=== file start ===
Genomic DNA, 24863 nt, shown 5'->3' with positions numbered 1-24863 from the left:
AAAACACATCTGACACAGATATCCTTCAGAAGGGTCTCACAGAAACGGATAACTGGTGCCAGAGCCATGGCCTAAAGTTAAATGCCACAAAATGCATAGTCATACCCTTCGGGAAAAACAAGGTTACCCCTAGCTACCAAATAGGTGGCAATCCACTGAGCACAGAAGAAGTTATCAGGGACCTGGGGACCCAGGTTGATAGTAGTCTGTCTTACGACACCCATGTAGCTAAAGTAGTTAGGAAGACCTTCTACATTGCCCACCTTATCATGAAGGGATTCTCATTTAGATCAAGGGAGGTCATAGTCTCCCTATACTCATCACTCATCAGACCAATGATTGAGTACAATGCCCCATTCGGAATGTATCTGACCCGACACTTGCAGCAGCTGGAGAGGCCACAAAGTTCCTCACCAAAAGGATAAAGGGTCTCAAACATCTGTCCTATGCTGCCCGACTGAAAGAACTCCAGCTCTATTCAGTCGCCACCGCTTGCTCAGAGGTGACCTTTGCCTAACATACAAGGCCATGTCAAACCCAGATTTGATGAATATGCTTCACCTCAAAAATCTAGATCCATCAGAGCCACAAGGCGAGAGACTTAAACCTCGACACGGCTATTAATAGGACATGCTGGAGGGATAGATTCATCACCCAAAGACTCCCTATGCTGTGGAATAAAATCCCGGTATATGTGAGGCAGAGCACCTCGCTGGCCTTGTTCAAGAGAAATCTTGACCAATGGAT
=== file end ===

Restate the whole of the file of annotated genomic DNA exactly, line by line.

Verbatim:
Genomic DNA, 24863 nt, shown 5'->3' with positions numbered 1-24863 from the left:
AAAACACATCTGACACAGATATCCTTCAGAAGGGTCTCACAGAAACGGATAACTGGTGCCAGAGCCATGGCCTAAAGTTAAATGCCACAAAATGCATAGTCATACCCTTCGGGAAAAACAAGGTTACCCCTAGCTACCAAATAGGTGGCAATCCACTGAGCACAGAAGAAGTTATCAGGGACCTGGGGACCCAGGTTGATAGTAGTCTGTCTTACGACACCCATGTAGCTAAAGTAGTTAGGAAGACCTTCTACATTGCCCACCTTATCATGAAGGGATTCTCATTTAGATCAAGGGAGGTCATAGTCTCCCTATACTCATCACTCATCAGACCAATGATTGAGTACAATGCCCCATTCGGAATGTATCTGACCCGACACTTGCAGCAGCTGGAGAGGCCACAAAGTTCCTCACCAAAAGGATAAAGGGTCTCAAACATCTGTCCTATGCTGCCCGACTGAAAGAACTCCAGCTCTATTCAGTCGCCACCGCTTGCTCAGAGGTGACCTTTGCCTAACATACAAGGCCATGTCAAACCCAGATTTGATGAATATGCTTCACCTCAAAAATCTAGATCCATCAGAGCCACAAGGCGAGAGACTTAAACCTCGACACGGCTATTAATAGGACATGCTGGAGGGATAGATTCATCACCCAAAGACTCCCTATGCTGTGGAATAAAATCCCGGTATATGTGAGGCAGAGCACCTCGCTGGCCTTGTTCAAGAGAAATCTTGACCAATGGAT